The Otley chapbook text can be seen at the Traditional Drama Research Group:

W.Walker's Peace Egg Chapbook (between 1840 and 1877)

There is also a chapbook text published in Sheffield by J. Pearce & Son, between 1837 and 1849:

The Mummers' Act; or, Morris Dancers' Annual Play of St. George


The Poor Old Horse

From Sidney Oldall Addy, A Glossary of Words used in the Neighbourhood of Sheffield, Part I, 1888, pp. 163-4.

"At Christmas mummers bring with them a representation of a horse. It has a wooden head, the mouth being opened by strings from the inside. The mummers sing the following lines:—

The Poor Old Horse: staff notation and link to midi file: click to play

We've got a poor old horse,
And he's standing at your door,
And if you'll only let him in
He'll please you all, I'm sure.
Chorus— Poor old horse, poor old horse.


He once was a young horse,
And, in his youthful prime,
My master used to ride on him,
And thought him very fine.
Chorus— Poor old horse, poor old horse.

But now that he's grown old,
And nature doth decay,
My master frowns upon him,
And these words I've heard him say—
Chorus— Poor old horse, poor old horse.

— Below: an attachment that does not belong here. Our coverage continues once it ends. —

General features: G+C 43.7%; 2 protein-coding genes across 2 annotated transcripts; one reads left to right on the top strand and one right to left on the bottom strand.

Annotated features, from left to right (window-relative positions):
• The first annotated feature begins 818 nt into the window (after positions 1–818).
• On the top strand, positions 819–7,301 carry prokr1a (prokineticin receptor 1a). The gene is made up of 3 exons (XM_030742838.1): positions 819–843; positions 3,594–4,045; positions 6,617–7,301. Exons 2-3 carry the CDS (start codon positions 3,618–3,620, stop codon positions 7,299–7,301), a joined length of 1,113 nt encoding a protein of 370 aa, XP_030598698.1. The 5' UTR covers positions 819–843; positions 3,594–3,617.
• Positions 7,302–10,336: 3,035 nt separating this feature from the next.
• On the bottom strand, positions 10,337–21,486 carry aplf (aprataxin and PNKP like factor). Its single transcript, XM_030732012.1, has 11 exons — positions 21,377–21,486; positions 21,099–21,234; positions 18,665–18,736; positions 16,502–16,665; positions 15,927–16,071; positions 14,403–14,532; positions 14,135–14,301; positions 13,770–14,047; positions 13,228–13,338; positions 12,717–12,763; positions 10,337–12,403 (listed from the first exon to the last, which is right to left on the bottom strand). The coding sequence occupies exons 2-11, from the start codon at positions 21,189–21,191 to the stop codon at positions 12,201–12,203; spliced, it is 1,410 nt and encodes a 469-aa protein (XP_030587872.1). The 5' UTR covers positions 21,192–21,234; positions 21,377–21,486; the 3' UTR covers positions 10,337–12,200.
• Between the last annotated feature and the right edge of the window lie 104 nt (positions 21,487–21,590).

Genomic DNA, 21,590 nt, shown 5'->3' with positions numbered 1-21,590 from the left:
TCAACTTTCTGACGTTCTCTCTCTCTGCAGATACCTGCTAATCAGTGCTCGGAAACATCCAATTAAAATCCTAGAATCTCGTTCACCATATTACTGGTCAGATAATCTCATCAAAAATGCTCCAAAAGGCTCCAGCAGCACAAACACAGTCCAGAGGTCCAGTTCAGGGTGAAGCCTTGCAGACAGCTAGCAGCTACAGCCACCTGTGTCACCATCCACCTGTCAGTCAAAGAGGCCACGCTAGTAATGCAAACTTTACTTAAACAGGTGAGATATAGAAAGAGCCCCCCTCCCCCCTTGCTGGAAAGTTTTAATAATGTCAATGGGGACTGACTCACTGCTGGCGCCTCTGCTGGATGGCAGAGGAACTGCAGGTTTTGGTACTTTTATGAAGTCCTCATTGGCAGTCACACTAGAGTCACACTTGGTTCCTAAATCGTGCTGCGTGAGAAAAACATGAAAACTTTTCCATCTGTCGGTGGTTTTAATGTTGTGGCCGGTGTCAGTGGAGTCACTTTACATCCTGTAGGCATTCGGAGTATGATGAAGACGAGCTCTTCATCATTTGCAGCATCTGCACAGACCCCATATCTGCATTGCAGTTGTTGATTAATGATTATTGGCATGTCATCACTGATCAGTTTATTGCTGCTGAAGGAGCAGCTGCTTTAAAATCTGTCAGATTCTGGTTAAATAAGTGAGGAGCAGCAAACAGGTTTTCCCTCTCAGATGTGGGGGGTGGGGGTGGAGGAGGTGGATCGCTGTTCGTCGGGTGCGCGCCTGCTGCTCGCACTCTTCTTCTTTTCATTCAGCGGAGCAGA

His feeding was once
Of the best of corn and hay
That grew down in yon fields,
Or in the meadows gay.
Chorus— Poor old horse, poor old horse.

But now that he's grown old,
And scarcely can he crawl,
He's forced to eat the coarsest grass
That grows against the wall.
Chorus— Poor old horse, poor old horse.

He's old and he's cold,
And is both dull and slow;
He's eaten all my hay,
And he's spoilèd all my straw.
Chorus— Poor old horse, poor old horse.

Nor either is he fit to ride,
Nor draw with any team;
So take him and whip him,
He'll now my master's...
Chorus— Poor old horse, poor old horse.

To the huntsman he shall go,
Both his old hide and foe, (sic)
Likewise his tender carcase,
The hounds will not refuse.
Chorus— Poor old horse, poor old horse.